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Information About Brown Chinese Geese
Brown Chinese Geese - The Homestead Friend
Goose Eggs: $2.50 each
Goslings: $10.00 and up - depending on age
Adults: $25.00 and up - depending on age
Chinese geese are considered by many to be the most graceful and beautiful member of the goose family.
They are elegant and dignified on both land and water. Sometimes referred to as "Swan Geese" because of their
long and graceful necks, they, in fact, descend from the wild swan goose native to Asia (Holderread, 1986).
Chinese geese are exceptionally practical. Of all breeds, they are the best layers, most active
foragers, produce the least greasy meat, and, except for Pilgrims, are the easiest to sex at maturity
(Holderread, 1981). With good management, the average Chinese goose produces nearly twice as many goslings as other
geese, laying 40 - 100 white eggs annually. Because they are alert and vocal, they will raise the alarm if a
threat is perceived (Holderread, 1986). Geese eat many grasses and herbaceous plants. If properly managed they
can be employed as "weeders." "Chinese geese are by far the most popular breed for weeding chores due to their
active foraging habits, moderate size, unmatched agility, good availability and reasonable prices."
(Holderread, 1986). Poultry catalogs will commonly refer to this breed as "Weeder Geese."
The Chinese goose is refined and curvaceous. Its bill is relatively long and slender, with a large, rounded,
erect knob that attaches to its forehead. The Chinese holds its head high. Its head flows seamlessly into a long,
slim, well-arched neck which meets the body at about a 45 degree angle. Its body is short, compact,
has a prominent and well-rounded chest, smooth breast and no keel. Its abdomen is moderately full but has no
fatty lobes, except during the laying season when the female may develop a single lobe. The tail should be held
high, which is worth noting as this is a good indication of vitality in ganders. A Chinese goose is often heavier
than it appears, as its feathers are closely fitted. Mature ganders average 12 pounds, mature geese average
10 pounds (Holderread, 1981).
When selecting breeding stock, "pick birds with compact bodies, prominent chests and keelless breasts, wings
that fold in front of an erect tail, slender and symmetrically arched necks and large, rounded knobs that rise
well above the crown of the head. A spry, upright carriage, is important in Chinese since it is a sign of good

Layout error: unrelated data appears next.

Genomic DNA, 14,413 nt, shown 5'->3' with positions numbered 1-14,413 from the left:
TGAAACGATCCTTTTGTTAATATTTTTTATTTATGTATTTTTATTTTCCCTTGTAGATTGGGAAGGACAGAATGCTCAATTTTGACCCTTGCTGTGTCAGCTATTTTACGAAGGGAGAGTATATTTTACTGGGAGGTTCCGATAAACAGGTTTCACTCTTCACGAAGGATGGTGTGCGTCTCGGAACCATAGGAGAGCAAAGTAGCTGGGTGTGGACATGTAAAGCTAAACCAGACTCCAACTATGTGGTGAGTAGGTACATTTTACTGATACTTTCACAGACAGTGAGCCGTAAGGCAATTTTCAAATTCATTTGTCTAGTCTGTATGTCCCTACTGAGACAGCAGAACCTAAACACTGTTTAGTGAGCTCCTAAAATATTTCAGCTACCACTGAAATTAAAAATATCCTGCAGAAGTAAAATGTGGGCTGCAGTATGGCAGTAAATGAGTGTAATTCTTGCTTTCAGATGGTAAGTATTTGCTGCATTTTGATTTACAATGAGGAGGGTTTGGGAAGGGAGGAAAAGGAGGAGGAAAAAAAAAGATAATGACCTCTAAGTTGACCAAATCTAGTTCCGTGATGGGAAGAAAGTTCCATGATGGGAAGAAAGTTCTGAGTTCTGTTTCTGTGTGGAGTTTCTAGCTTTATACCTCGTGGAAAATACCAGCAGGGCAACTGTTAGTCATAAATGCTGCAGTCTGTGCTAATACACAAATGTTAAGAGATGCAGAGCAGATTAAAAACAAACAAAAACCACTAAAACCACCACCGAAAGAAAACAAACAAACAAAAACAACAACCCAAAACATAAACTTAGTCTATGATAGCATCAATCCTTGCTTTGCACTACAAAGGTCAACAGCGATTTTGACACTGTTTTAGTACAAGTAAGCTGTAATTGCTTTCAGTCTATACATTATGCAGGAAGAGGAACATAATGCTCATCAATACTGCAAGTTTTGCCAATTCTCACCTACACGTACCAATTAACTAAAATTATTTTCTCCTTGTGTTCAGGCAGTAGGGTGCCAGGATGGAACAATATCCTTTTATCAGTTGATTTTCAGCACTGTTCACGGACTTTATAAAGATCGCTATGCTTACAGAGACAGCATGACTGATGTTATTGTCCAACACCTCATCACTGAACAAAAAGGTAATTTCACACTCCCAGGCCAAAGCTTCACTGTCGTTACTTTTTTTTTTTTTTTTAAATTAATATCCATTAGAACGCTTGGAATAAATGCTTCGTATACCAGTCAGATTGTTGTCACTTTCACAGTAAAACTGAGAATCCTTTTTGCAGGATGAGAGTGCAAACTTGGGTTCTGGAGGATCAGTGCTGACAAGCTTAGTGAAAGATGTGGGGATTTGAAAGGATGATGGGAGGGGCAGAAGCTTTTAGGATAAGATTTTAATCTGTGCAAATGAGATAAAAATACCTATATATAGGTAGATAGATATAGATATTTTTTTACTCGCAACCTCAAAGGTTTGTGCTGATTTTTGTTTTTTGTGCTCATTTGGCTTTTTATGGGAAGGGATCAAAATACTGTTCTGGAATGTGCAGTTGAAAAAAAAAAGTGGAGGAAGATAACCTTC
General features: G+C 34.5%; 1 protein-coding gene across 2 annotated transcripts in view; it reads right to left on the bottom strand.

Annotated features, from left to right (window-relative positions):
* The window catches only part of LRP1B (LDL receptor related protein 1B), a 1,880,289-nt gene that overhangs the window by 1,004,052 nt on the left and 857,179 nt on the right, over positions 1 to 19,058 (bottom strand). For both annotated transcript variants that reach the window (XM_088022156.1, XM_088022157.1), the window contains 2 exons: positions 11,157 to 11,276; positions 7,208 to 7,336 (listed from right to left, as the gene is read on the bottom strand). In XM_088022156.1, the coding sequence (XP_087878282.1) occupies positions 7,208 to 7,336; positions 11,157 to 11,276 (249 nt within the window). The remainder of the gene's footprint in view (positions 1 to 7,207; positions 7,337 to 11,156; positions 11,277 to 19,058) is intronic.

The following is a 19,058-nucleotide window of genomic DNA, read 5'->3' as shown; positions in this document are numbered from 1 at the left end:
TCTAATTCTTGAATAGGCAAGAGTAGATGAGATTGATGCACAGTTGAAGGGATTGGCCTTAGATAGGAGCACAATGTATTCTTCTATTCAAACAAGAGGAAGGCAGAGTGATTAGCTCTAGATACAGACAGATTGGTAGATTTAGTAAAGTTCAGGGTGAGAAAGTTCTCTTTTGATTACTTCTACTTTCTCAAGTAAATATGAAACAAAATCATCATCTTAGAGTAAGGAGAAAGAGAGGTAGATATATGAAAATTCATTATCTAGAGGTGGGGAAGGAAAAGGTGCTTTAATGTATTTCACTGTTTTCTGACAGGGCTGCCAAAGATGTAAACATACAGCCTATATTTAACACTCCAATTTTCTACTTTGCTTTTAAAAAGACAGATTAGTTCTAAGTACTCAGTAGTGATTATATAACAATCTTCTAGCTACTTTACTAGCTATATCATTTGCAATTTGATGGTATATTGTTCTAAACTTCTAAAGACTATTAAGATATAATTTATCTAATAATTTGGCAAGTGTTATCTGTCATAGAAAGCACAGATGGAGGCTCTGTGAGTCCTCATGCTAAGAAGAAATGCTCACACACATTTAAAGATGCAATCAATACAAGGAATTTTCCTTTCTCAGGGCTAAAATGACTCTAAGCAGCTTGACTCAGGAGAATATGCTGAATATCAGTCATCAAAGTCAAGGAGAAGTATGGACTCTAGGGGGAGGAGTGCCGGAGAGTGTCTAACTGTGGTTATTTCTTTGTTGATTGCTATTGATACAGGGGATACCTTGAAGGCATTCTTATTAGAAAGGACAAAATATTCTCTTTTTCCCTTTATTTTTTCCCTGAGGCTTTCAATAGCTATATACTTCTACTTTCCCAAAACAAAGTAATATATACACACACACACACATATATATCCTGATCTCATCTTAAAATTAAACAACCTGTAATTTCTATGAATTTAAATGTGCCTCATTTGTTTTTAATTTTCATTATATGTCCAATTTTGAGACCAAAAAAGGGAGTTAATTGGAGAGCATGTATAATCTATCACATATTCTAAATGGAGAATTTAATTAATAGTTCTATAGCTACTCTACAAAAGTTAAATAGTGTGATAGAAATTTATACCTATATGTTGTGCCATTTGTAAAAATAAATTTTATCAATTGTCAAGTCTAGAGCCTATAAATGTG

health and vigor. Avoid breeding from specimens with drooping shoulders, roach backs, deformed necks and long
bodies." (Holderread, 1981). A ratio of four to six geese per gander, rather than allowing a one to one pairing,
reduces competition in the flock (Holderread, 1981). The Chinese is a hardy breed, however their knobs which will freeze
when temperatures fall below 20Ì to 25Ì F (-5Ì C). It is important to provide the flock some protection during freezing
weather (Holderread, 1986).
There are two color varieties of Chinese geese, brown and white. The original variety is a rich brown and fawn,
accented by a dark, russet-brown neck stripe. In mature birds, the glossy black bill and knob are separated from
the main head plumage by a narrow band of creamy-white feathers. The shanks and feet are brownish orange or dark
orange and the eyes brown. The white variety has blue eyes, pure white plumage, and bright orange feet, knobs and
bills. While goslings of white European breeds are mainly gray with yellow trim, the down of day-old White Chinese
is a bright canary yellow (Holderread, 1981). Both varieties were admitted to the American Poultry Association's
Standard of Perfection in 1874 (Malone, et. al., 1998).
Chinese geese are a most economical breed. Stock are generally the less expensive than other breeds. Their smaller
size coupled with their active foraging ability means they do not require as much food as other breeds. For those
looking for "watchdogs" Chinese are an excellent choice for the home flock (Holderread, 1986).
"The Lord bless thee and keep thee...."
- Numbers 6:24